One thing is sure. The week-old saga of the Heart Bleed flaw (or bug) and its potential exploits has shown more light on the Internet and its security issues than anything else in recent memory.

Fury punches out early: Striking a Blow for Disarmament in Maine Shipyard

By Dave Lindorff

 

Let us pause to honor Charles Fury.

A program to take over human communications?: The Drones of Facebook (and the NSA)

By Alfredo Lopez

 

"Connectivity," Facebook CEO Mark Zuckerberg said in a CNN interview last year, "is a human right."

A program to take over human communications?: The Drones of Facebook (and the NSA)

By Alfredo Lopez

 

"Connectivity," Facebook CEO Mark Zuckerberg said in a CNN interview last year, "is a human right."

What are they hiding?: Some Serious Problems with the FBI’s Killing of a Witness in Florida

By Dave Lindorff


In the voluminous report issued by Florida State’s Attorney Jeff Ashton’s Office on the killing in Orlando last May 22 of a witness/suspect under interrogation by the FBI -- an investigation that concluded that the shooting was “justified” -- there is not a single mention of the bruise and contusion on the left side of Todashev’s head.


Florida State’s Attorney takes a dive on FBI slaying probe Two Law Enforcement Officers, Two Stories of a Witness Killing: Who’

By Dave Lindorff

 

The Florida State’s Attorney for the Orlando region, Jeffrey Ashton, today released his conclusion at the end of a 10-month investigation into the FBI slaying of Ibragim Todashev, a suspected witness in the Boston bombing case, saying that he will not be prosecuting the agent. Ashton ruled that the killing, in which the agent, at the end of a nearly 5-hour May 21 interrogation in Todashev’s Orlando apartment, fired seven bullets into Todashev, killing him justifiably, after being attacked.


Did the FBI Snuff a Boston Marathon Bombing Witness? Dark Questions About a Deadly FBI Interrogation in Orlando

By Dave Lindorff


(This article was written as an exclusive for Counterpunch magazine, where the full story can be read, along with photos of the crime scene)


World Has No Idea How U.S. Decides on Wars

People from Yemen and Pakistan and elsewhere have told me, and have testified in the U.S. Congress, that they have a hard time convincing their neighbors that everyone in the United States doesn't hate them.  There are buzzing killer robots flying over their houses night and day and every now and then blowing a bunch of people up with a missile with very little rhyme or reason that anyone nearby can decipher.  They don't know where to go or not go, what to do or not do, to be safe or keep their children safe.  Their children have instinctively taken to crouching and covering their heads just like U.S. children in the 1950s were taught to do as supposed protection from Soviet nuclear weapons.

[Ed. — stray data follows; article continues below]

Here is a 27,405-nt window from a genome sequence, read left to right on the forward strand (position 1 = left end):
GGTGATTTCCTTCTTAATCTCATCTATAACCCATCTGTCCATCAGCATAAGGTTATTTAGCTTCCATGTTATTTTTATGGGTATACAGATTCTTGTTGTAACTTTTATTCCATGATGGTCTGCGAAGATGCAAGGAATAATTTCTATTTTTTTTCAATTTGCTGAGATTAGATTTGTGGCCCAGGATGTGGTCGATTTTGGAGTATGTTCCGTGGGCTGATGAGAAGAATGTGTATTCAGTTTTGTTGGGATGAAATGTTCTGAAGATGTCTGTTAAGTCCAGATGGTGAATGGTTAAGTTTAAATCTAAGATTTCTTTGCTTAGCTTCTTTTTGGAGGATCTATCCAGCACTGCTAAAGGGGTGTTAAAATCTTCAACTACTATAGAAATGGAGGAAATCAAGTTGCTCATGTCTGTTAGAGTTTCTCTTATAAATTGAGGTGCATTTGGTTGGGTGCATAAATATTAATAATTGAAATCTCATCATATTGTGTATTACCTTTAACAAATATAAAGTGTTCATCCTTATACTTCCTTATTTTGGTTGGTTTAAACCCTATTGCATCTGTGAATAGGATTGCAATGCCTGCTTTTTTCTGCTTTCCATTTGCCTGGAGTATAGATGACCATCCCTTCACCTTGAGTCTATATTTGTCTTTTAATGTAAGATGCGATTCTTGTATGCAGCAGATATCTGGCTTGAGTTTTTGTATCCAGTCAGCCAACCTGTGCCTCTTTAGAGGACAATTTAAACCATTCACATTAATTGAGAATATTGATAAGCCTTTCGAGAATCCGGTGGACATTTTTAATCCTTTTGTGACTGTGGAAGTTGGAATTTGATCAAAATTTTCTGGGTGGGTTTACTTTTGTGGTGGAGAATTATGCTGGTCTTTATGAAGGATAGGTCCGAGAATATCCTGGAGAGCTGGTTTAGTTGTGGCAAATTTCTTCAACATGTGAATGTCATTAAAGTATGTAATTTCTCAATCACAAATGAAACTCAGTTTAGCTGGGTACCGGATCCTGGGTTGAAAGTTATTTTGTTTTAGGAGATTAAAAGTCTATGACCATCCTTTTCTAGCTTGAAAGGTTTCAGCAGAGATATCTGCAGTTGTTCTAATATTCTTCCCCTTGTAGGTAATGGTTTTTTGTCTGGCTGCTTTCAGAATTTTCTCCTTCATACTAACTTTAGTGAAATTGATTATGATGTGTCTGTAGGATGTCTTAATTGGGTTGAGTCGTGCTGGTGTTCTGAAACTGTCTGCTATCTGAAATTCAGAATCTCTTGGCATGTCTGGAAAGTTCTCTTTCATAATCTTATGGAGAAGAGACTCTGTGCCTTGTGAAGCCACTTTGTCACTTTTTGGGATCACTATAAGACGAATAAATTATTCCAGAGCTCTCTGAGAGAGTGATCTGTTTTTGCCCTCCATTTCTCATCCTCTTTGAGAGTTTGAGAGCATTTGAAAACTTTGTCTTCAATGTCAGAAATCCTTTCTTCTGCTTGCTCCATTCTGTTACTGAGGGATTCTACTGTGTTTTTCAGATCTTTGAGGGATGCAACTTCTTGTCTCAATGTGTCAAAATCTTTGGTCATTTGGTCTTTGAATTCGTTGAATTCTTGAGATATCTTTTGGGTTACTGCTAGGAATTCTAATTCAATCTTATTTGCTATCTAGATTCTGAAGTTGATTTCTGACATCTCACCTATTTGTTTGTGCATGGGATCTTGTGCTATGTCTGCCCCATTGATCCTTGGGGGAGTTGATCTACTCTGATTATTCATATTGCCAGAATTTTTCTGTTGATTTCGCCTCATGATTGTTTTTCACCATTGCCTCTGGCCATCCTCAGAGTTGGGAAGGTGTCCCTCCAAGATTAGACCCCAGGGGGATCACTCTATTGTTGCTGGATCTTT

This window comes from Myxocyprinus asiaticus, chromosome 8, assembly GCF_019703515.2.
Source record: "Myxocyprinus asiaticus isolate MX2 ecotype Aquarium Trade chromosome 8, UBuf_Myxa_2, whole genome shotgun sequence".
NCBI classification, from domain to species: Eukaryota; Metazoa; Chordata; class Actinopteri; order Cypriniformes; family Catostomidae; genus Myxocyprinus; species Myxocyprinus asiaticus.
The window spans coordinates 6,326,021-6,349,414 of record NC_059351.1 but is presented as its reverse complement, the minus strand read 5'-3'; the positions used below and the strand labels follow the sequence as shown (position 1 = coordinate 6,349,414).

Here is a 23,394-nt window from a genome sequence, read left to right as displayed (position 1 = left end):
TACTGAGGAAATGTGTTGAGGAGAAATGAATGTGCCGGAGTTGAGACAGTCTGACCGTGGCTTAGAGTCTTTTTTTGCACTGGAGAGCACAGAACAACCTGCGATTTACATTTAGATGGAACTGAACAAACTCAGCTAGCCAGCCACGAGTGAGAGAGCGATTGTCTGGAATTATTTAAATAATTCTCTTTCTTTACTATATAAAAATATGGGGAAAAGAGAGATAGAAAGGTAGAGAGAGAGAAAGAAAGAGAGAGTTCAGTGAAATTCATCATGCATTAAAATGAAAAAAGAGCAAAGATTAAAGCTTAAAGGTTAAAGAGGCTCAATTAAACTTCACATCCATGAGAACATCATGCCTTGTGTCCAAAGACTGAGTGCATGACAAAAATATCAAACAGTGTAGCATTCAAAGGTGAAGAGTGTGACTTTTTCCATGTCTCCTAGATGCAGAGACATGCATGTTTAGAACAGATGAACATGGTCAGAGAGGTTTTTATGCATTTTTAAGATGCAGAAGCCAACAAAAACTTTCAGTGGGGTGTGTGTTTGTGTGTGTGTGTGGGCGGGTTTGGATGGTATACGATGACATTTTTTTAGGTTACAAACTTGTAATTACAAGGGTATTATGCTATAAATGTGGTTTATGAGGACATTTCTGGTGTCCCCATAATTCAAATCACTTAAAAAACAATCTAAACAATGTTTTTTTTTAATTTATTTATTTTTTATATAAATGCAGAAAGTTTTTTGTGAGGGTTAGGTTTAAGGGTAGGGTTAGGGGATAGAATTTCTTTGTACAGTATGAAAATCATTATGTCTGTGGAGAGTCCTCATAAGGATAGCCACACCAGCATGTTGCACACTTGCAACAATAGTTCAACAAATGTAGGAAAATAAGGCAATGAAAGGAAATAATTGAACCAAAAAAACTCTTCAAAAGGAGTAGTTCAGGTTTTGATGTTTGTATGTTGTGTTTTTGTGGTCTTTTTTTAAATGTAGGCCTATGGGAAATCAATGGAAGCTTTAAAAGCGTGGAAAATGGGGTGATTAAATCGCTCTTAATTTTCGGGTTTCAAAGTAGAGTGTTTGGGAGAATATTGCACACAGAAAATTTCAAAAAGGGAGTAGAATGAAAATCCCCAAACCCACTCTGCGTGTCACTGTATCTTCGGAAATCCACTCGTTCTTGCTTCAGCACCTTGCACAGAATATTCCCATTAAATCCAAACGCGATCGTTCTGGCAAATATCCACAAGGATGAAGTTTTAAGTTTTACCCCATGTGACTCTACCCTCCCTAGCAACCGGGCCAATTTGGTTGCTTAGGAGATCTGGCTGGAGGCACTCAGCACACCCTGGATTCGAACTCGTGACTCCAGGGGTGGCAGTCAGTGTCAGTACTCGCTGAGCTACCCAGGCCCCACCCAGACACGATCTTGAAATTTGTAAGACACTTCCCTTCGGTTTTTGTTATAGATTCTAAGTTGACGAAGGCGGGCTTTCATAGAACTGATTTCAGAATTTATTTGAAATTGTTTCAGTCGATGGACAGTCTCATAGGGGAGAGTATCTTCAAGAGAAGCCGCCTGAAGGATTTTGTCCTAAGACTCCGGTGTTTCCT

The good news is that, of course, we don't all hate Yemenis or Pakistanis or Somalis or Afghans or Libyans or any of the other people who might suspect us of it.  The bad news -- and the news that I'm afraid would be almost incomprehensible to many millions of people around the world -- is that most of us have only the vaguest idea where any of those countries are, some of us don't know that they ARE countries at all, and we pay far greater attention to our sports and our pets than to whom exactly our government is killing this Tuesday.

This obliviousness comes into sharpest relief perhaps when we elect the officials who are legally called on to decide on our wars.  The extent to which Congress has handed war making over to presidents is also brought out by observing Congressional elections.  It is not at all uncommon for U.S. Congressional candidates' platforms to entirely ignore all questions of war and peace, and to win support from either Democrats or Republicans despite this omission -- despite, in particular, taking no position on the area funded by 57% of the dollars they will vote on if elected, namely wars and war preparations.

Here in Virginia's Fifth Congressional District, a man named Lawrence Gaughan recently announced as a Democratic candidate for Congress.  I'd never heard of him, so I took a look at the "Issues" section of his website.  Not only WAS there such a section (some candidates campaign purely on their biography without taking positions on anything), but Gaughan's site had clear forthright statements on a number of important issues.  He backed labor unions despite their virtual nonexistence in his district.  He admitted the existence of climate change.  He backed Eisenhower era tax rates (!!).  And his statements made commitments: "I will not vote for any tax cuts for those making over 250,000 dollars a year." "I support the Dream Act." "I would vote for any legislation that would bring back jobs in construction, manufacturing and production." Either this guy had real principles or he was just too new for anyone to have explained to him how to make his promises vague enough not to commit himself to any specific actions.

All too typically, however, when I scrolled through the "Issues," I noticed a gap.  I sent this note off to the candidate's staff: